Little children have minds of their own and, from the first
day of life, enter into relationships with the people who take care of them.
Infants, toddlers and preschoolers constantly change and learn new things, and
pose new challenges for their caregivers. Child rearing can be deeply rewarding
at best, and traumatizing for both parent and child at worst. Usually it is
somewhere in between with a mix of good days and bad days, good moments and bad
moments, moments of joy, laughter and warmth, and moments of disconnection, anger
The most powerful parenting tool is understanding of oneself,
one’s history and feelings, hopes and dreams, and particularly one’s own
attachment relationships with one’s parents. As Lieberman (2005), an expert in
the field of early childhood mental health, points out, “ghosts in the
nursery,” the unprocessed emotional injuries that we carry around, can get in
the way of connecting with our own children. Little children make sense of the
world and themselves through their relationships with their parents.
My approach to helping you develop your relationship with your
child is not by giving advice, but by helping you discover the parent you want
to be, and to develop your trust in yourself. Parenting is always trial and
error. Making mistakes is generally not the problem; being unable to reflect on
mistakes and learn from them is. I am here to help you develop your “reflective
capacities” or what Peter Fonagy (2006)
calls mentalization: The ability to keep your child’s mind in mind and to learn
how to repair your connection after moments of breakdown.
The latency period from 6 to 12 years of age is usually
the most conflict free time in a child’s life. When all goes well, the child is
oriented toward the world and learning. However, if the child struggled with
forming a secure attachment earlier in life, his or her relationships with
teachers and peers might be negative and get in the way of learning. Loss and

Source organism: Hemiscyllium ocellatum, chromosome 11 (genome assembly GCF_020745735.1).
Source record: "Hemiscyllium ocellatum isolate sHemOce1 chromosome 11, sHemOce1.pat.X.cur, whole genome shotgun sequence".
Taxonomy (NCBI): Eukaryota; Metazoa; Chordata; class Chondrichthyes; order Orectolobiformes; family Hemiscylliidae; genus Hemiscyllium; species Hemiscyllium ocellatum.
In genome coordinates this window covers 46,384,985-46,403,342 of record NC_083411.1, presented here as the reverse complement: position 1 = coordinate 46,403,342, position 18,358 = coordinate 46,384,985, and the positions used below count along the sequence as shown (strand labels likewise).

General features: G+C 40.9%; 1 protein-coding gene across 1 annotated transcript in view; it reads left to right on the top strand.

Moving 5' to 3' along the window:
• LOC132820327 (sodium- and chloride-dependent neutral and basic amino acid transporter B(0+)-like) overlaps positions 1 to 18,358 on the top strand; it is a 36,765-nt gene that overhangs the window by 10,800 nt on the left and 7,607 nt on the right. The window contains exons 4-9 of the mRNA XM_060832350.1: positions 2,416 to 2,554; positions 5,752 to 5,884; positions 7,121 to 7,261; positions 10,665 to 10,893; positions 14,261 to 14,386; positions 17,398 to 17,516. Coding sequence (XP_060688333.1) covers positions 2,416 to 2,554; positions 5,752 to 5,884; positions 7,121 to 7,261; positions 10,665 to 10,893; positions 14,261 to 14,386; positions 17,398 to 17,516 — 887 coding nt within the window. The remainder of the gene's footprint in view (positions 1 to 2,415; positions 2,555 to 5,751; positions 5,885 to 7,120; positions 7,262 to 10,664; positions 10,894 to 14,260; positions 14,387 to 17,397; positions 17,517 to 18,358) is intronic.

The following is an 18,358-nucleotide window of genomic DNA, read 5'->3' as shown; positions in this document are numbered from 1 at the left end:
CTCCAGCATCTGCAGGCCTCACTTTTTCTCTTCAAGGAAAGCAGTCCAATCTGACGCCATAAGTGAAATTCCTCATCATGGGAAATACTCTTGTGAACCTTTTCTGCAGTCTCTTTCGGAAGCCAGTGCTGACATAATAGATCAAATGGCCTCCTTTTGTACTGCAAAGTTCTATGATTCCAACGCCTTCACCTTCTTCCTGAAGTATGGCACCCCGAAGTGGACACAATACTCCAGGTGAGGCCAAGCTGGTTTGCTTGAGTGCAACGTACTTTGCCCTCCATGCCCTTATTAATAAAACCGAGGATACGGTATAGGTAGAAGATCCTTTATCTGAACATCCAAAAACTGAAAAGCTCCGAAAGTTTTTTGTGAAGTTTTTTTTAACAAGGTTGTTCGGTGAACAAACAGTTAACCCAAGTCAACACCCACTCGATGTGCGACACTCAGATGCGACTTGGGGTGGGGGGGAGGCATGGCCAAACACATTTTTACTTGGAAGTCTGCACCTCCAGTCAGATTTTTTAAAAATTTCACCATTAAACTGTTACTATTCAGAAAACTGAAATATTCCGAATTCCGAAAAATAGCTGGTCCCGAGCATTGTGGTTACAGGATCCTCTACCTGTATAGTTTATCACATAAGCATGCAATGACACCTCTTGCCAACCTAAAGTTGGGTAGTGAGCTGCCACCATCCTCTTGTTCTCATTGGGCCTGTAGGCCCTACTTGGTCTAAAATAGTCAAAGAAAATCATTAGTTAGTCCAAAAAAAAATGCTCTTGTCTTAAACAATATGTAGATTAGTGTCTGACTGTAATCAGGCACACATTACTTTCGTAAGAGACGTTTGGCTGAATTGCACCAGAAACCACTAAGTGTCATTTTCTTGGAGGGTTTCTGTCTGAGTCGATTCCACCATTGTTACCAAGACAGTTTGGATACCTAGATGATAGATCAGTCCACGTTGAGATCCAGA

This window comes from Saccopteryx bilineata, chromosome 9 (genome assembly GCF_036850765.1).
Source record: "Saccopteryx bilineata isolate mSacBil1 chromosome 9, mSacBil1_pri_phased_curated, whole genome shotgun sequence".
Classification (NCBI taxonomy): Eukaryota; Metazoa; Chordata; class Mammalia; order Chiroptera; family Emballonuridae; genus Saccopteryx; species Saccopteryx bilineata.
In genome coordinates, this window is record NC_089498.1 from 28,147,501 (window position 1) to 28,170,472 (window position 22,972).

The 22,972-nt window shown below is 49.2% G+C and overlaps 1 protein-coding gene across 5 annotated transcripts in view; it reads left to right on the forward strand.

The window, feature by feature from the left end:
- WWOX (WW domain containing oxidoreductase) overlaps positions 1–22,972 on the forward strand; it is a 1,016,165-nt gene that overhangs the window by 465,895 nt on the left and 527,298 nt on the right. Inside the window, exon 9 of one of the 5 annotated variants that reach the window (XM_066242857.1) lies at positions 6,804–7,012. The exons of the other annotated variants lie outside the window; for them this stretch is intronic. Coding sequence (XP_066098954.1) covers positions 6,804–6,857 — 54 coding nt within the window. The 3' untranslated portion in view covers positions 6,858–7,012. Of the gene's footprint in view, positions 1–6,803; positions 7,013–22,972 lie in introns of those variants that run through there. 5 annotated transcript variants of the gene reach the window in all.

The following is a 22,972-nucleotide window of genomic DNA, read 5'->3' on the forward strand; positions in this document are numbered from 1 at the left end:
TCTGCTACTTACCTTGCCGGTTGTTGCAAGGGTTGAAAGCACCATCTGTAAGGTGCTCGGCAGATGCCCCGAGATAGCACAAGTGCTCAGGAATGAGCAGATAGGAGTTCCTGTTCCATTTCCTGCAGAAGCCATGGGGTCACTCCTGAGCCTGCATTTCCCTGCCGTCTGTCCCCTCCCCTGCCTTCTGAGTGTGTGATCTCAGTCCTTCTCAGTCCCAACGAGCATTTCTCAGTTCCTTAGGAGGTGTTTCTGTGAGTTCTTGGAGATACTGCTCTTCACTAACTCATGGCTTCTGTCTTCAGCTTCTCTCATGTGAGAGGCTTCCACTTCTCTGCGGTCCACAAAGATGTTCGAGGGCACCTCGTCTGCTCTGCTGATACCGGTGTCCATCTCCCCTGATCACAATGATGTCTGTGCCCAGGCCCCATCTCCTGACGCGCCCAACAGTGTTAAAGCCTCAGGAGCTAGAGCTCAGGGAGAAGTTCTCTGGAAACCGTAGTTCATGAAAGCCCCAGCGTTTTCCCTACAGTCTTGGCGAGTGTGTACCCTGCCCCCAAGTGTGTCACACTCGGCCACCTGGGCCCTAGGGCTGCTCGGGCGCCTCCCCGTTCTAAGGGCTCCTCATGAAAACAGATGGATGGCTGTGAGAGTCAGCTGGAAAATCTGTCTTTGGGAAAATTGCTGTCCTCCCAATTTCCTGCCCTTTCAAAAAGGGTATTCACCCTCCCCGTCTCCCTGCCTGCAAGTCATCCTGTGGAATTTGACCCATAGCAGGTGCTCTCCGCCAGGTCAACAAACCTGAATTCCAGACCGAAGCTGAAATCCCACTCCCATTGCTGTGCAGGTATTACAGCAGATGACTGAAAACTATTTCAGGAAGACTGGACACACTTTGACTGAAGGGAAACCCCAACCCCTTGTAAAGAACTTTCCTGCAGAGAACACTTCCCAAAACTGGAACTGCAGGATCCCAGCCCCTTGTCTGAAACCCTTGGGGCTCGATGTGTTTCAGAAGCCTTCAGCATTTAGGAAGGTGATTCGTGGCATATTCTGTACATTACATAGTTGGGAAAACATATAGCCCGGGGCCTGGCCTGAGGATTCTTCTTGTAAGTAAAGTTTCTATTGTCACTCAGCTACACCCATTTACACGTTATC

trauma affect each child differently and can disrupt his or her functioning and
Supporting a child in making sense of what
happened, supporting his or her ability to not get overwhelmed by emotions, and
understanding that it wasn’t his or her fault are some of the things we would
work on in therapy. Depending on the age of the child and personal inclination,
I would engage the child in play or art therapy. It might also be necessary to
include the parent in therapy and conduct dyadic therapy to support the
reestablishment of trust and attachment.
Adolescence can be a challenging time. Hormones
change the body and emotions. The adolescent becomes a stranger to him or
herself. Conflicts with parents increase. The search for autonomy and identity
intensifies. Peer pressure becomes hard to manage. Sometimes earlier trauma and
experiences of loss resurface. The good news is that adolescence is also a time
of neural plasticity, that is, a time when people can significantly alter their
neural networks. Due to the late development of the prefrontal cortex, adolescents
struggle to consider consequences to their behavior.
As parents we want the
best for our children and give them advice so that they don’t repeat our
mistakes. Unfortunately, that seldom works, at least not the way we think it
should. Adolescents want to be independent, but nevertheless need the support
of caring adults when they face problems. As a therapist I will support the
adolescent’s development of self-esteem, ability to regulate his or her emotions,
and navigate the tension between an authentic identity and peer pressure. I
will also help them to reflect more deeply on their relationships with
significant people in their lives.
There are many reasons why you might consider psychotherapy.
Psychotherapy means, “care of the soul”. In our busy lives we at times forget
to take care of ourselves. Things we do begin to lack depth and meaning. Often
it takes an event in our outer life, such as a loss, an injury or other impasse
that halts our usual way of living, to turn our attention inward. We wonder
about the meaning of life and what we are called to do with the time that is
given to us.
While I have taken care of individuals with bi-polar, psychotic,
mood, depression, anxiety, PTSD and other disorders, I am committed to treat, not a diagnosis, but a unique human being. I believe that symptoms or behaviors that
we don’t like in ourselves nonetheless have meaning. Before we try to get rid
of them, we should understand them and what they are trying to tell us about
our life and vocation. As Thomas Moore says: "Care of the soul is a
continuous process that concerns itself not so much with "fixing" a
central flaw as with attending to the small details of everyday life.”